Bullying does not just happen in school, nor is it always children who are the bullies or the victims of bullying.  Bullying can and does happen everywhere.
Anti-Bullying week is about raising awareness of what bullying is and works to help people stand up to the bully in their community, be that home, work or play. Every year the Anti-Bullying Alliance co-ordinates Anti Bullying week and at Touchstone, we have decided to use this opportunity to focus on bullying at work and specifically, homophobic, bi phobic and transphobic bullying.
In common with our staff here at Touchstone, 6 million people in the UK work for a Stonewall Diversity Champion but many millions more do not.
This year 75,000 young people will be bullied because they are gay and 21,000 will attempt suicide-some people will die as a result.
Bullying at work is as harmful as bullying in any other place.  Bullying can lead to harassment which puts employers as well as employees at risk of legal action so everyone should take bullying and harassment at work very seriously and act if they become aware that this is happening.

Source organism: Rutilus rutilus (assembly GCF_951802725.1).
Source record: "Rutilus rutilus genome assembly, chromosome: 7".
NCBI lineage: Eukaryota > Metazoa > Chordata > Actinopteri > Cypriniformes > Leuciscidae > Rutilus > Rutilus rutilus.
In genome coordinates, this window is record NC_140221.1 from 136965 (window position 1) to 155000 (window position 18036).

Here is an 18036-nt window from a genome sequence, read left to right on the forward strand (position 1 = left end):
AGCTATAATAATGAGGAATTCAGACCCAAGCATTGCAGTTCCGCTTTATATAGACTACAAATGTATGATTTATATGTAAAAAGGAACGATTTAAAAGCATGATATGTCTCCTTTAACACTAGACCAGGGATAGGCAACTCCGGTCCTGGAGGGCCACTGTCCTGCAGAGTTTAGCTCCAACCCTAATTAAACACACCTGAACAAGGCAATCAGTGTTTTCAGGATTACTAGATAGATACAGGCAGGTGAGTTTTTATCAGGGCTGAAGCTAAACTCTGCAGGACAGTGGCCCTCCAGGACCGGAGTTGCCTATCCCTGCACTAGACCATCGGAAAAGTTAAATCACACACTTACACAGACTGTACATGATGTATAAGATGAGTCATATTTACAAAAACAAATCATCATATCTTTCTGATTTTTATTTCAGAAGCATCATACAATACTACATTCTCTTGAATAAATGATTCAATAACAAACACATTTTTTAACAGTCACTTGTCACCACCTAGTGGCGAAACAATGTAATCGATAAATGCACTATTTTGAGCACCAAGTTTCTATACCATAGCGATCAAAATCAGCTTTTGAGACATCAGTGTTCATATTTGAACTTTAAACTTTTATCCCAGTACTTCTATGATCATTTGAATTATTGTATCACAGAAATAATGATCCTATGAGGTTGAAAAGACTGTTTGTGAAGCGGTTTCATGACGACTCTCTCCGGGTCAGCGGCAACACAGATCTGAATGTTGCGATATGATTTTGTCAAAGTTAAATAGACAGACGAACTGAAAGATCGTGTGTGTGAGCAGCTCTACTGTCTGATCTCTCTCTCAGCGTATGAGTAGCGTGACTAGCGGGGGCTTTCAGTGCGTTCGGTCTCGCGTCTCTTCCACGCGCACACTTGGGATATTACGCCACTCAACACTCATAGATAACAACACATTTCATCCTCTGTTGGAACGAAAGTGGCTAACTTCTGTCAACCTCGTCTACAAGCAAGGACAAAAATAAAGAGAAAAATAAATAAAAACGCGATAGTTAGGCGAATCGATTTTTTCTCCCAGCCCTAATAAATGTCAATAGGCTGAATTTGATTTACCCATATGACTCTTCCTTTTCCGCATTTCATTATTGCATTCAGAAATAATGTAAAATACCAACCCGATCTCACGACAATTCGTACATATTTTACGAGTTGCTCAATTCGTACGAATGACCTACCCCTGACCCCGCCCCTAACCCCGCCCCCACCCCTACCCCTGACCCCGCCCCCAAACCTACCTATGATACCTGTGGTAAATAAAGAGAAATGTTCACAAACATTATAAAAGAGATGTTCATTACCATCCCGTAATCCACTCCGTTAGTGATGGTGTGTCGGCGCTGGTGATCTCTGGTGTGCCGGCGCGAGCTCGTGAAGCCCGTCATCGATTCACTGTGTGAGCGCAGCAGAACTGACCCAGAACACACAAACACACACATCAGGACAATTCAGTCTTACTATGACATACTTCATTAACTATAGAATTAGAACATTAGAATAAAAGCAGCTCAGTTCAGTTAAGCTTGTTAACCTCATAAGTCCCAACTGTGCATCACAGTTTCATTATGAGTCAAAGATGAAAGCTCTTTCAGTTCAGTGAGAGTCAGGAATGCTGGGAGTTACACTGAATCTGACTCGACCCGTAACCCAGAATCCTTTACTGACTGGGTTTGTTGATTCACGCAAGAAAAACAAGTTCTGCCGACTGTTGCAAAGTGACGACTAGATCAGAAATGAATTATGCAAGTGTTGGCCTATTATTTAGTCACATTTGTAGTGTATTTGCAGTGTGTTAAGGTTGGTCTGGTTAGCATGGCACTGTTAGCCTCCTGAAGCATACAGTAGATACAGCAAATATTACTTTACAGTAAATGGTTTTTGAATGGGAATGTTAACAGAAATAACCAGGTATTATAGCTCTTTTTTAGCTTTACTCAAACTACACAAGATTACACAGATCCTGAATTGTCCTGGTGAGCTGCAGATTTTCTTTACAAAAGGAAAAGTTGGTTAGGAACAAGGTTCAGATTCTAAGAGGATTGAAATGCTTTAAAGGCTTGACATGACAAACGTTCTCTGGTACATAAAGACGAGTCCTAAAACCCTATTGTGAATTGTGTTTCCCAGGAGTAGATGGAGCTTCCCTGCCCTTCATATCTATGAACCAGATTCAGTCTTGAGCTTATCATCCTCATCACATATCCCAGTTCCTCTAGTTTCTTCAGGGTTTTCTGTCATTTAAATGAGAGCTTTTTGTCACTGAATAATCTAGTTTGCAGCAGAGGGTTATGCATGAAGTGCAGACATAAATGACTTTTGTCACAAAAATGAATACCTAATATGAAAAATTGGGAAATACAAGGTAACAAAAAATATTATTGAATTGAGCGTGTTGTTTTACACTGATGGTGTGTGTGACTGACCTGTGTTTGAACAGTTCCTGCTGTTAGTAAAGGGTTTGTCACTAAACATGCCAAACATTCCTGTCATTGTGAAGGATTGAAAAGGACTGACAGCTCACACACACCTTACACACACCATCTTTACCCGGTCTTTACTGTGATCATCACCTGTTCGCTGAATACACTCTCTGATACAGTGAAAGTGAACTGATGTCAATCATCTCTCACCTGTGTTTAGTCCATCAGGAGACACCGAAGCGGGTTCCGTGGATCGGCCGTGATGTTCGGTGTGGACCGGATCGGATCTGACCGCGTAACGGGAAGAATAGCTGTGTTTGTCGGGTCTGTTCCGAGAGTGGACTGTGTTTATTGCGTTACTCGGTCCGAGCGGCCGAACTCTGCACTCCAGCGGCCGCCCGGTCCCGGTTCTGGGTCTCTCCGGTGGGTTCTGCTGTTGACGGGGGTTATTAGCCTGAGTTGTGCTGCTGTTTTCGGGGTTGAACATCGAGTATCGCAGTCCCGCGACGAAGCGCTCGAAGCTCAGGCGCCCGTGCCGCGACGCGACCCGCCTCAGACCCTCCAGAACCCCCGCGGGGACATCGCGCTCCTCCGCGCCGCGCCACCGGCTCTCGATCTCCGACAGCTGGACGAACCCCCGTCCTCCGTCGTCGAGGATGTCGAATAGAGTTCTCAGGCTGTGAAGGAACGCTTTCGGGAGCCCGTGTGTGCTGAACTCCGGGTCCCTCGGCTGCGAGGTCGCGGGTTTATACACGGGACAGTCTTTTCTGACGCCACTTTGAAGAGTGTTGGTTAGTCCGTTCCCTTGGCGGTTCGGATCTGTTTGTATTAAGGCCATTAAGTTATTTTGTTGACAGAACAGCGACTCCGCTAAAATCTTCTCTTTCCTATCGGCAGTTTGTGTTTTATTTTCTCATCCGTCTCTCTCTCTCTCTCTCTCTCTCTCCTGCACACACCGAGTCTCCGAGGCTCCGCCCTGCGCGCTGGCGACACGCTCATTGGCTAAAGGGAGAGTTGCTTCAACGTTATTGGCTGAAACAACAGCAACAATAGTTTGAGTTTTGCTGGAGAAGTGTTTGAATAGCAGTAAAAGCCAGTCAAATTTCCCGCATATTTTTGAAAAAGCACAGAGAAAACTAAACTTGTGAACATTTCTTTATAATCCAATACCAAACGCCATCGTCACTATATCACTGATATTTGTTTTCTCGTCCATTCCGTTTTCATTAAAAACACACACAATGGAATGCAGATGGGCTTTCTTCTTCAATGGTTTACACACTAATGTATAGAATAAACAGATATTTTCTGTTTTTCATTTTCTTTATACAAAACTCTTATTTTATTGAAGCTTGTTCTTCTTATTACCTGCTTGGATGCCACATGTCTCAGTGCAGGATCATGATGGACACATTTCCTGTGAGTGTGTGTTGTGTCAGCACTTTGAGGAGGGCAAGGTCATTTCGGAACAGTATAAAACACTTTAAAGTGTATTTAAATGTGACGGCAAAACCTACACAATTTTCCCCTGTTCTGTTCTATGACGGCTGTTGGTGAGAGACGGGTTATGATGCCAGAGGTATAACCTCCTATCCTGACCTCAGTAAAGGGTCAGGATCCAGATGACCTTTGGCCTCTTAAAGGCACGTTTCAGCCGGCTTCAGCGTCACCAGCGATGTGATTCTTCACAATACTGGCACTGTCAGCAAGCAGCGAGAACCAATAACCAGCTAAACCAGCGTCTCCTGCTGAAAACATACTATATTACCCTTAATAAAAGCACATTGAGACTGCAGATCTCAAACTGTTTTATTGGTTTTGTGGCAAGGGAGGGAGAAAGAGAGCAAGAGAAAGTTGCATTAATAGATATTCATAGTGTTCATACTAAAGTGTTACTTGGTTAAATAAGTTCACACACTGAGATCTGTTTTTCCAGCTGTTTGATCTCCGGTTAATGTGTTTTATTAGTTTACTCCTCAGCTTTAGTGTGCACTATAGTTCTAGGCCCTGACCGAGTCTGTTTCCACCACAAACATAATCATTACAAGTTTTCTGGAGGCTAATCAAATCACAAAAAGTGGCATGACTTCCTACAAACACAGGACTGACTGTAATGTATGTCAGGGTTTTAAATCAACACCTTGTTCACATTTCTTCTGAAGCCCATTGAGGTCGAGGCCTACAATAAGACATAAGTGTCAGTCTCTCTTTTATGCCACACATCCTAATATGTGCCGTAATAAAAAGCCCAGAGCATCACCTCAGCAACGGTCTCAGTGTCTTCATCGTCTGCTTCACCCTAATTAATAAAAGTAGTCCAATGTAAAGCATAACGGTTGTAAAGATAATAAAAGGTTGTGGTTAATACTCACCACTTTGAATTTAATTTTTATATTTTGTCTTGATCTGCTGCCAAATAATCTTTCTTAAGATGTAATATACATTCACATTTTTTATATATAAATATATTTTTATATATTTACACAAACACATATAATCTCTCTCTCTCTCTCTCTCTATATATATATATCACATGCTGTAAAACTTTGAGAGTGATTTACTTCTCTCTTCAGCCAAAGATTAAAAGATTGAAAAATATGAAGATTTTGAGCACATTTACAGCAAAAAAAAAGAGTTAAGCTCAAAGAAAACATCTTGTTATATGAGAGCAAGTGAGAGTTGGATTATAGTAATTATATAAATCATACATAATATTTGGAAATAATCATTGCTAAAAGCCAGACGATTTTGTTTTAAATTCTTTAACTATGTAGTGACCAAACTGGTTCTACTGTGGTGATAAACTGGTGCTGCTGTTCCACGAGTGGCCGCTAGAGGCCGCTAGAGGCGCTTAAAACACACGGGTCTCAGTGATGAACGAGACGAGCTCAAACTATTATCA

Under the Equality Act 2010, harassment is unwanted conduct which is related to one of the following: age, disability, gender reassignment, race, religion or belief, sex and sexual orientation and is therefore unlawful.
As Stonewall Top 100 employers and in line with our commitment to LGBT equality, Touchstone is supporting Stonewall’s “No Bystanders” campaign, which calls on all of us to challenge teasing or intimidating language wherever we hear it. To find out more, watch the No Bystanders video by visiting the website, or follow Stonewall on Twitter.
If you believe you are being bullied and/or harassed at work, Stonewall advises the following:

  • Tell someone at work: Firstly, speak informally to your manager, senior manager, or someone in HR. Tell them what has happened and ask that they take action to help resolve the matter.
  • If the incidents of discrimination or harassment are on-going, try to keep a diary, as this could be used as evidence.
  • Consider talking to your trade union, if you are a member of one. Some unions have specific forums or groups for their lesbian, gay and bisexual members.
  • If the situation is not resolved, then you could submit a formal grievance to your employer. If you are not happy with how your employer handles your grievance you can submit an appeal.
  • Once you have been through these stages, if you are not satisfied that your situation has been resolved, then you could consider seeking legal advice with a view to taking your employer to an employment tribunal. Find out more about employment tribunals here.

Bullying is wrong but by standing up together, we can end all forms of discrimination and make all our places safe spaces for everyone. Sign the pledge today!
Alison Lowe, Touchstone’s CEO
Twitter: @Touchstone_Spt
Contact: 0113 2718277